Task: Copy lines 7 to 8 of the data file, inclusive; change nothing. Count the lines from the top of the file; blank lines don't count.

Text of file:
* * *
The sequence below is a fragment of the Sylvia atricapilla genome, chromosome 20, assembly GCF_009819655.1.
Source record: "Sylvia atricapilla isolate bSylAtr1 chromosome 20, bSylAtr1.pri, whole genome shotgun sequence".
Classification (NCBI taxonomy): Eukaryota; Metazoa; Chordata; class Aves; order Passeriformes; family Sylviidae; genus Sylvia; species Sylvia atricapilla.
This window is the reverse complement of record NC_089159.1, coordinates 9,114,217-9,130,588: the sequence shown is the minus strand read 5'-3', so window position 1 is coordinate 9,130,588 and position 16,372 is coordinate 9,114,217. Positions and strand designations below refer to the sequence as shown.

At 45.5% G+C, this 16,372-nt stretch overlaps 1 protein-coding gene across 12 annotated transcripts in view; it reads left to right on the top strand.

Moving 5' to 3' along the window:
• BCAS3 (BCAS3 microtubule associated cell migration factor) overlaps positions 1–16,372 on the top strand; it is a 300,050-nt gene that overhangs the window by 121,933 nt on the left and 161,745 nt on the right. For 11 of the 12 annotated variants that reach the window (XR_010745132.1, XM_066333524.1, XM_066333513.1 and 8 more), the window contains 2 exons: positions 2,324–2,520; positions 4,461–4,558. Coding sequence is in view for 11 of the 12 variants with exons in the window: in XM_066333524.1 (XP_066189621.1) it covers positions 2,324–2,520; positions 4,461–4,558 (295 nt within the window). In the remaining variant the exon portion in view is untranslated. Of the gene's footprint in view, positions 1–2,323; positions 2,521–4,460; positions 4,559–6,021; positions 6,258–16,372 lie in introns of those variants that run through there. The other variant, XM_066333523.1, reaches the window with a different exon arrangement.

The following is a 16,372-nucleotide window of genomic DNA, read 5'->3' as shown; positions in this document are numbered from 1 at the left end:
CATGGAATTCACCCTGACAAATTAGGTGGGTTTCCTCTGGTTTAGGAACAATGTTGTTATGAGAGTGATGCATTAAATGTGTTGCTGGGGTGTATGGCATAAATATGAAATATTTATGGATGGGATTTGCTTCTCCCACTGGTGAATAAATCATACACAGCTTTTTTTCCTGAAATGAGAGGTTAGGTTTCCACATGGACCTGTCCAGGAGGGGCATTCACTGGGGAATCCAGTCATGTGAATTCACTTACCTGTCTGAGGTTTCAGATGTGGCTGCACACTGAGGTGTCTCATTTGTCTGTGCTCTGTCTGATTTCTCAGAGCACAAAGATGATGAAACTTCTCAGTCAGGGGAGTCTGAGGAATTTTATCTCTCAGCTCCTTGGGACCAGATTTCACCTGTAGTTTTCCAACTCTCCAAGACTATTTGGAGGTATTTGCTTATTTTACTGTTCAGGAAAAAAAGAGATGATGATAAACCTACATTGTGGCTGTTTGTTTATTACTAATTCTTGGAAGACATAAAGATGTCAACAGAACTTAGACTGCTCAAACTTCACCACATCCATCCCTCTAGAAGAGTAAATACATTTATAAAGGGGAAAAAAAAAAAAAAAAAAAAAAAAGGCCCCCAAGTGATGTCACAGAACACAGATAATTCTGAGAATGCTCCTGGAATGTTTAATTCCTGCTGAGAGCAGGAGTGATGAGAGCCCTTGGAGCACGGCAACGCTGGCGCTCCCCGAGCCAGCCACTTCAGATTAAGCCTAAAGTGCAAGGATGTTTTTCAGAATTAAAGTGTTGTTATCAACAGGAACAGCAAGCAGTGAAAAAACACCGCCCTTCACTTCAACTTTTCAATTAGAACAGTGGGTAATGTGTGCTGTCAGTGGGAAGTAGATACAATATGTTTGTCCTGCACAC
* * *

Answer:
• BCAS3 (BCAS3 microtubule associated cell migration factor) overlaps positions 1–16,372 on the top strand; it is a 300,050-nt gene that overhangs the window by 121,933 nt on the left and 161,745 nt on the right. For 11 of the 12 annotated variants that reach the window (XR_010745132.1, XM_066333524.1, XM_066333513.1 and 8 more), the window contains 2 exons: positions 2,324–2,520; positions 4,461–4,558. Coding sequence is in view for 11 of the 12 variants with exons in the window: in XM_066333524.1 (XP_066189621.1) it covers positions 2,324–2,520; positions 4,461–4,558 (295 nt within the window). In the remaining variant the exon portion in view is untranslated. Of the gene's footprint in view, positions 1–2,323; positions 2,521–4,460; positions 4,559–6,021; positions 6,258–16,372 lie in introns of those variants that run through there. The other variant, XM_066333523.1, reaches the window with a different exon arrangement.

The following is a 16,372-nucleotide window of genomic DNA, read 5'->3' as shown; positions in this document are numbered from 1 at the left end: